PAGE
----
Michael Osacky is a lifelong collector who has been able to turn his passion into a career. Michael is President of Baseball in the Attic, a firm dedicated to educating collectors and non-collectors alike. In this capacity Michael travels the country as a keynote speaker on the topic of collecting, contributes as a featured writer and quoted expert in many well-known national publications, and is a certified appraiser and member of the International Society of Appraisers. Michael is the lead appraiser for PSA.
How did you get into collecting cards and has it always been just baseball cards for you?
I first started collecting cards over 25 years ago in 1997. My grandfather got me the cards for my birthday. It started with baseball but led me to collect all types of cards across every sport.
The hobby has experienced much greater levels of digitization and online accessibility in recent years. How do you think this has impacted the in-person trading and buying experience that has been synonymous with card collecting for so many years?
I think the greater digitization is fantastic. The best thing PSA ever did was allow free access to their price guides, pop reports, and tools. People want to do their own research and learn about collecting from the privacy of their own home without barriers. However, at the same time, you need to do your own research and understand who you should be listening to. The greater online accessibility has allowed "anyone" to say or act like they are an expert on social media. There’s so much content and information out there and not all of it is accurate. Just because somebody has 100,000 followers on social media, it doesn't mean they are an expert in this space.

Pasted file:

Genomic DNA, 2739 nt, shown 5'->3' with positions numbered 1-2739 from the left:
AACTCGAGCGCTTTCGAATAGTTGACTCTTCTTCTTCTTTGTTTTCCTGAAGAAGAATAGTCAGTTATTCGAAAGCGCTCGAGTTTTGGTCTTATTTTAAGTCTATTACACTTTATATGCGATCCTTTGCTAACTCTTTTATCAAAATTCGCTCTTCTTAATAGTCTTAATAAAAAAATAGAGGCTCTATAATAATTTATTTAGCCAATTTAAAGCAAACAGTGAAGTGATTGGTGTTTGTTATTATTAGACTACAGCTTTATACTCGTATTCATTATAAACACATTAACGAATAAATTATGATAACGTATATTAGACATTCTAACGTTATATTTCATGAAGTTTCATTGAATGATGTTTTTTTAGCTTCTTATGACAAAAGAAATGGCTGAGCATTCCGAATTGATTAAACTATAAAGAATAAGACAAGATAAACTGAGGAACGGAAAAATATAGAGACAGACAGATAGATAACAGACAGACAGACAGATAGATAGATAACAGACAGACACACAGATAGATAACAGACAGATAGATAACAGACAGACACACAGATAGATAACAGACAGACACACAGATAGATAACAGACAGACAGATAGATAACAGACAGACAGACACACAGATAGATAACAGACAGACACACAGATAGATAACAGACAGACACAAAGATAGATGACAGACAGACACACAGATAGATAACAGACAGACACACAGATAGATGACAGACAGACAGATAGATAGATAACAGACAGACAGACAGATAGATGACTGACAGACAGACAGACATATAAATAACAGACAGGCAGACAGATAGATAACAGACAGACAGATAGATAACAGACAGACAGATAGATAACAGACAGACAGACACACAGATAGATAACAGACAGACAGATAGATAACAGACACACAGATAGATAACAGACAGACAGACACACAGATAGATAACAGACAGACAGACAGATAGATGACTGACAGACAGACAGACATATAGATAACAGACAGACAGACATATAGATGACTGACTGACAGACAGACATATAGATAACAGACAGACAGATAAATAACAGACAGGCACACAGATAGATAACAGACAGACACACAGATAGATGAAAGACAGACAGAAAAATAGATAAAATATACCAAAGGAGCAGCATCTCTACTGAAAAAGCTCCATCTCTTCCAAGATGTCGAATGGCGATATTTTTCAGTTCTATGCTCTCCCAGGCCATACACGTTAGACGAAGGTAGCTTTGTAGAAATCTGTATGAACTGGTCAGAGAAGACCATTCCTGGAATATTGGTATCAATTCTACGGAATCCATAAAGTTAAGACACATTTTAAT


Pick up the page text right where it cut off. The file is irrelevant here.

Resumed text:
Fanatics recently announced its new Fanatics Live streaming platform that will launch later this year and enable collectors to buy and sell cards and collectibles digitally through a personality-driven experience. How will this impact the market in your opinion and should we expect to see more platforms like this in the near future?
Fanatics is the 800-pound gorilla in our space. They are going to be putting lots of dollars into marketing which in turn should benefit everybody involved. Very exciting times! I think it's very bullish for our industry. I am unsure if others are going to want to compete against Fanatics, but I do know there are lots of startups looking for angel rounds of funding.
You’ve been a collector for a long time. What are your top three favorite cards of all-time?
My top 3 cards:
- 1914 Cracker Jack Christy Mathewson - I love Cracker Jack cards. In fact, Forbes named me the Dean of Cracker Jack's in 2017.
- 1976 Topps Walter Payton Rookie - I am a huge Payton fan. He was the first professional athlete I ever met. He signed lots of items for me, and I still have all of them.
- 1949 Bowman Jackie Robinson - I love the red background, but it’s tough to find with good registration.
You’re in charge of creating a Mount Rushmore of baseball cards. What are the four cards that you’re choosing for this esteemed monument?
- T206 Honus Wagner - Obviously as this is the holy grail and one that set a record in 2021 for $6.6 million in one of REA’s auctions. Even people outside our hobby always talk about this card.
- 1910 Old Mill Series 8 Joe Jackson - One of the few cards of “Shoeless” Joe Jackson that was ever issued, it’s the crown jewel of the T210 Old Mill set.
- 1907 W600 Sporting Life Ty Cobb Rookie - W600 cabinet cards are rare to begin with, but this is one of the rarest of them all and the headliner in the Sporting Life Cabinet set.
- 1916 M101-5 Babe Ruth Rookie - The first card of The Great Bambino as a Major Leaguer, this is one of the landmark cards throughout the history of the entire hobby.